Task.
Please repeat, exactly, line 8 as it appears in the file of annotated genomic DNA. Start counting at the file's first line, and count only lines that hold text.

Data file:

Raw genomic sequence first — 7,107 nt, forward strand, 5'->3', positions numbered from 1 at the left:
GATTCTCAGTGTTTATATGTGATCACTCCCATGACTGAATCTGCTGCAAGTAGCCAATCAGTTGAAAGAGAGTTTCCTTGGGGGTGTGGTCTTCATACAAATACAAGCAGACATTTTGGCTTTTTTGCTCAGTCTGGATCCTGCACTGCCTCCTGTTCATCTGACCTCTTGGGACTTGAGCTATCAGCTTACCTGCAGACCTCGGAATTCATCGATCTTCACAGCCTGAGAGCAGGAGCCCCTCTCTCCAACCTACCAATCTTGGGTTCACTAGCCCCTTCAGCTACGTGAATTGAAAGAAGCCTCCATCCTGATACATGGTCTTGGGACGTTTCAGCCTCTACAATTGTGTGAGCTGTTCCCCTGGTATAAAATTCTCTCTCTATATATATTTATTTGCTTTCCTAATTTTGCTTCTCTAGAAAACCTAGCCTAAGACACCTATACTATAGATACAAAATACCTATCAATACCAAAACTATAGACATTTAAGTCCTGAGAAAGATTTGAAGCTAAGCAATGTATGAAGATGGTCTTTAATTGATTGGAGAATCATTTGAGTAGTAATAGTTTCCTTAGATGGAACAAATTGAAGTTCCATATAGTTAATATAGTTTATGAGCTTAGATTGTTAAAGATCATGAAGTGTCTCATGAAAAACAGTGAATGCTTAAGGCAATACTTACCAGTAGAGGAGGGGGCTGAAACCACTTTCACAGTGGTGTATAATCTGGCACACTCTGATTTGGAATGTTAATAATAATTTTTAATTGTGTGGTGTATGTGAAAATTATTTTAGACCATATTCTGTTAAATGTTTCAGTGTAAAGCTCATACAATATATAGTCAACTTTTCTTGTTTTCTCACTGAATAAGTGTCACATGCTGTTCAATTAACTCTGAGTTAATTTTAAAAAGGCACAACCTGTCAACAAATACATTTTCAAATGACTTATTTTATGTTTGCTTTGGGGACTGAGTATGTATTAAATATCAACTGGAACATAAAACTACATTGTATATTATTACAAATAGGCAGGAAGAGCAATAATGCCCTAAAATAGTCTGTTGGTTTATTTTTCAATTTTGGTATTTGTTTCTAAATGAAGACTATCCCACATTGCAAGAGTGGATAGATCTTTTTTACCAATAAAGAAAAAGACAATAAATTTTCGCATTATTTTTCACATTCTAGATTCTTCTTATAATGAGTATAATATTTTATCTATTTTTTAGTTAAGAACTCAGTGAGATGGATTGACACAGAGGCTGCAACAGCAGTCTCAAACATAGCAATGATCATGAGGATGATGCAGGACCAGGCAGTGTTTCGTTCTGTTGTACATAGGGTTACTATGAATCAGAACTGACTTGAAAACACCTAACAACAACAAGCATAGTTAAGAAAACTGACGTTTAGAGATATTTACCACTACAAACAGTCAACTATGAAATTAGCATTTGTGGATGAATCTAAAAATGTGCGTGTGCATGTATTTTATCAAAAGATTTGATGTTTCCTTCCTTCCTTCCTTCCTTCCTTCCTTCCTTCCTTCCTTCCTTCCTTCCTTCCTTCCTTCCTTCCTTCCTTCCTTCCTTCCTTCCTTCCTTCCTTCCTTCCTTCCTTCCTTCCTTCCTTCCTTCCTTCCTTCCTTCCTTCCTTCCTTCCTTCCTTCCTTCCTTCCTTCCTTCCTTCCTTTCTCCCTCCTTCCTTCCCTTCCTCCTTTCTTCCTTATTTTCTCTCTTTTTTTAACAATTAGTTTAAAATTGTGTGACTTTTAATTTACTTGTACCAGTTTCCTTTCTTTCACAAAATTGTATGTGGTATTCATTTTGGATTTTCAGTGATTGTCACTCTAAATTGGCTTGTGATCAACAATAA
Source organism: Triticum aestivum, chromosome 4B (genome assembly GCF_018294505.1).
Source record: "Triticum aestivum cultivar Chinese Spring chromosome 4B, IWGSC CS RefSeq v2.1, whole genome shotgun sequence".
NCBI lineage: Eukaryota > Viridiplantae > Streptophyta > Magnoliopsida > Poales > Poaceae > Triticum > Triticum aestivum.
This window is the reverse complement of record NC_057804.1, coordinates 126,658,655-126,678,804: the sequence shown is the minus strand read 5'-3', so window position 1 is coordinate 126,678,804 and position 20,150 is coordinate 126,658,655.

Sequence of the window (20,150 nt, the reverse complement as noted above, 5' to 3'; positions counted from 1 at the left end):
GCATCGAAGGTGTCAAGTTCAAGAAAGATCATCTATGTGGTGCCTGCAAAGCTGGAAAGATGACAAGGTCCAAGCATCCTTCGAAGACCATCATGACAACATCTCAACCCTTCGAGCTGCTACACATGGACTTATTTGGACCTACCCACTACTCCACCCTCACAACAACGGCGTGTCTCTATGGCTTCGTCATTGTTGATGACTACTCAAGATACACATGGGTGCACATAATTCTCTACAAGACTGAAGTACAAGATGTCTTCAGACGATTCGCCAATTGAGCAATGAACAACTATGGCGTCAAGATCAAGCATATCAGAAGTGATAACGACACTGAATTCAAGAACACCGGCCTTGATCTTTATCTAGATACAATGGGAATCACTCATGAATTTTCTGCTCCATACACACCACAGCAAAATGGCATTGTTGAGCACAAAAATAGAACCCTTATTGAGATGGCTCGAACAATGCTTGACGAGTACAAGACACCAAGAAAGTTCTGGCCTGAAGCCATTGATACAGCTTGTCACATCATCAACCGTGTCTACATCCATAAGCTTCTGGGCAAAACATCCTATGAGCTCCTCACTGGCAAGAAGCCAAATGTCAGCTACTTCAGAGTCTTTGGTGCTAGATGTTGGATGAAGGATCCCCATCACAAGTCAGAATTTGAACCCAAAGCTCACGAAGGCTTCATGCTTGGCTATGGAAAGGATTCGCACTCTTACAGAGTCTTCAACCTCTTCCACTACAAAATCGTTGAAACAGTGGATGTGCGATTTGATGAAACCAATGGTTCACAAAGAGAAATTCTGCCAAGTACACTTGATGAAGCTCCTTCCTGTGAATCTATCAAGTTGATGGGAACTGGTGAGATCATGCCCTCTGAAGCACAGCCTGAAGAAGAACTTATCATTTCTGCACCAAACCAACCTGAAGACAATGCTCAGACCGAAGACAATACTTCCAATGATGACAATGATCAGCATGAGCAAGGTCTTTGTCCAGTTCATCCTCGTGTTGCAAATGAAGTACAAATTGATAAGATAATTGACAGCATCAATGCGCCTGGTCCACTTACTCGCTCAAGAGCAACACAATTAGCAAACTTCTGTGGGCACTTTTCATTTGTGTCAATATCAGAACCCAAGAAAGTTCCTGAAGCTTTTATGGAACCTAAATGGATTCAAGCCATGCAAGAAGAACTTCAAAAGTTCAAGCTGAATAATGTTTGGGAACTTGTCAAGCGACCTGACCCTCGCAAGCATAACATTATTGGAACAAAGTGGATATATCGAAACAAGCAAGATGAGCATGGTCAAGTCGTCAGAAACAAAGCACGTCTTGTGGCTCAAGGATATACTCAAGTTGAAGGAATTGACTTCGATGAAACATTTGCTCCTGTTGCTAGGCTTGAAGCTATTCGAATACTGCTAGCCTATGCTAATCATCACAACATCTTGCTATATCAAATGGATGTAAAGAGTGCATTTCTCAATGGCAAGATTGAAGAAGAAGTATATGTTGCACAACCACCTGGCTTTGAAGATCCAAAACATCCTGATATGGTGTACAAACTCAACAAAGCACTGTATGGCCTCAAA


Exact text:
GCATCGAAGGTGTCAAGTTCAAGAAAGATCATCTATGTGGTGCCTGCAAAGCTGGAAAGATGACAAGGTCCAAGCATCCTTCGAAGACCATCATGACAACATCTCAACCCTTCGAGCTGCTACACATGGACTTATTTGGACCTACCCACTACTCCACCCTCACAACAACGGCGTGTCTCTATGGCTTCGTCATTGTTGATGACTACTCAAGATACACATGGGTGCACATAATTCTCTACAAGACTGAAGTACAAGATGTCTTCAGACGATTCGCCAATTGAGCAATGAACAACTATGGCGTCAAGATCAAGCATATCAGAAGTGATAACGACACTGAATTCAAGAACACCGGCCTTGATCTTTATCTAGATACAATGGGAATCACTCATGAATTTTCTGCTCCATACACACCACAGCAAAATGGCATTGTTGAGCACAAAAATAGAACCCTTATTGAGATGGCTCGAACAATGCTTGACGAGTACAAGACACCAAGAAAGTTCTGGCCTGAAGCCATTGATACAGCTTGTCACATCATCAACCGTGTCTACATCCATAAGCTTCTGGGCAAAACATCCTATGAGCTCCTCACTGGCAAGAAGCCAAATGTCAGCTACTTCAGAGTCTTTGGTGCTAGATGTTGGATGAAGGATCCCCATCACAAGTCAGAATTTGAACCCAAAGCTCACGAAGGCTTCATGCTTGGCTATGGAAAGGATTCGCACTCTTACAGAGTCTTCAACCTCTTCCACTACAAAATCGTTGAAACAGTGGATGTGCGATTTGATGAAACCAATGGTTCACAAAGAGAAATTCTGCCAAGTACACTTGATGAAGCTCCTTCCTGTGAATCTATCAAGTTGATGGGAACTGGTGAGATCATGCCCTCTGAAGCACAGCCTGAAGAAGAACTTATCATTTCTGCACCAAACCAACCTGAAGACAATGCTCAGACCGAAGACAATACTTCCAATGATGACAATGATCAGCATGAGCAAGGTCTTTGTCCAGTTCATCCTCGTGTTGCAAATGAAGTACAAATTGATAAGATAATTGACAGCATCAATGCGCCTGGTCCACTTACTCGCTCAAGAGCAACACAATTAGCAAACTTCTGTGGGCACTTTTCATTTGTGTCAATATCAGAACCCAAGAAAGTTCCTGAAGCTTTTATGGAACCTAAATGGATTCAAGCCATGCAAGAAGAACTTCAAAAGTTCAAGCTGAATAATGTTTGGGAACTTGTCAAGCGACCTGACCCTCGCAAGCATAACATTATTGGAACAAAGTGGATATATCGAAACAAGCAAGATGAGCATGGTCAAGTCGTCAGAAACAAAGCACGTCTTGTGGCTCAAGGATATACTCAAGTTGAAGGAATTGACTTCGATGAAACATTTGCTCCTGTTGCTAGGCTTGAAGCTATTCGAATACTGCTAGCCTATGCTAATCATCACAACATCTTGCTATATCAAATGGATGTAAAGAGTGCATTTCTCAATGGCAAGATTGAAGAAGAAGTATATGTTGCACAACCACCTGGCTTTGAAGATCCAAAACATCCTGATATGGTGTACAAACTCAACAAAGCACTGTATGGCCTCAAA